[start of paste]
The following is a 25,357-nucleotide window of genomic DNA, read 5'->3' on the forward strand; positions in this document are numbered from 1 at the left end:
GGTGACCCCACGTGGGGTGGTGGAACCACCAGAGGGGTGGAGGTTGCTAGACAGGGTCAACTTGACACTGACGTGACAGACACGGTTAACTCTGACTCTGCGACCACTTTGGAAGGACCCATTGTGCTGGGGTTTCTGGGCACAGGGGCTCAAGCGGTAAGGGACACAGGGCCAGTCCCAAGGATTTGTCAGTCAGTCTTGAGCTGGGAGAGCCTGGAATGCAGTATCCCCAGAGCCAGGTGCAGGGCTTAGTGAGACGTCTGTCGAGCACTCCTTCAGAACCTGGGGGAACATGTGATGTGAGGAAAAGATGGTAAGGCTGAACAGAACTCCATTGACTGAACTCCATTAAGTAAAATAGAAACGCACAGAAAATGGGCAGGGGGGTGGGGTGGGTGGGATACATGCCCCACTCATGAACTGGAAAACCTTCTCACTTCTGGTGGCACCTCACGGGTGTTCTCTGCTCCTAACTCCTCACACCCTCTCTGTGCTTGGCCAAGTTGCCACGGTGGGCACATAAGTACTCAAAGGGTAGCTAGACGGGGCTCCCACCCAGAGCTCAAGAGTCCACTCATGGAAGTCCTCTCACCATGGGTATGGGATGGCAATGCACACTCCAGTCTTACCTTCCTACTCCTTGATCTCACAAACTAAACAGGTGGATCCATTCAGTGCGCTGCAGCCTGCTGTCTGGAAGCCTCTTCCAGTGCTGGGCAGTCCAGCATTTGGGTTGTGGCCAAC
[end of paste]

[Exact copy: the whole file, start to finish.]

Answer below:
The following is a 25,357-nucleotide window of genomic DNA, read 5'->3' on the forward strand; positions in this document are numbered from 1 at the left end:
GGTGACCCCACGTGGGGTGGTGGAACCACCAGAGGGGTGGAGGTTGCTAGACAGGGTCAACTTGACACTGACGTGACAGACACGGTTAACTCTGACTCTGCGACCACTTTGGAAGGACCCATTGTGCTGGGGTTTCTGGGCACAGGGGCTCAAGCGGTAAGGGACACAGGGCCAGTCCCAAGGATTTGTCAGTCAGTCTTGAGCTGGGAGAGCCTGGAATGCAGTATCCCCAGAGCCAGGTGCAGGGCTTAGTGAGACGTCTGTCGAGCACTCCTTCAGAACCTGGGGGAACATGTGATGTGAGGAAAAGATGGTAAGGCTGAACAGAACTCCATTGACTGAACTCCATTAAGTAAAATAGAAACGCACAGAAAATGGGCAGGGGGGTGGGGTGGGTGGGATACATGCCCCACTCATGAACTGGAAAACCTTCTCACTTCTGGTGGCACCTCACGGGTGTTCTCTGCTCCTAACTCCTCACACCCTCTCTGTGCTTGGCCAAGTTGCCACGGTGGGCACATAAGTACTCAAAGGGTAGCTAGACGGGGCTCCCACCCAGAGCTCAAGAGTCCACTCATGGAAGTCCTCTCACCATGGGTATGGGATGGCAATGCACACTCCAGTCTTACCTTCCTACTCCTTGATCTCACAAACTAAACAGGTGGATCCATTCAGTGCGCTGCAGCCTGCTGTCTGGAAGCCTCTTCCAGTGCTGGGCAGTCCAGCATTTGGGTTGTGGCCAAC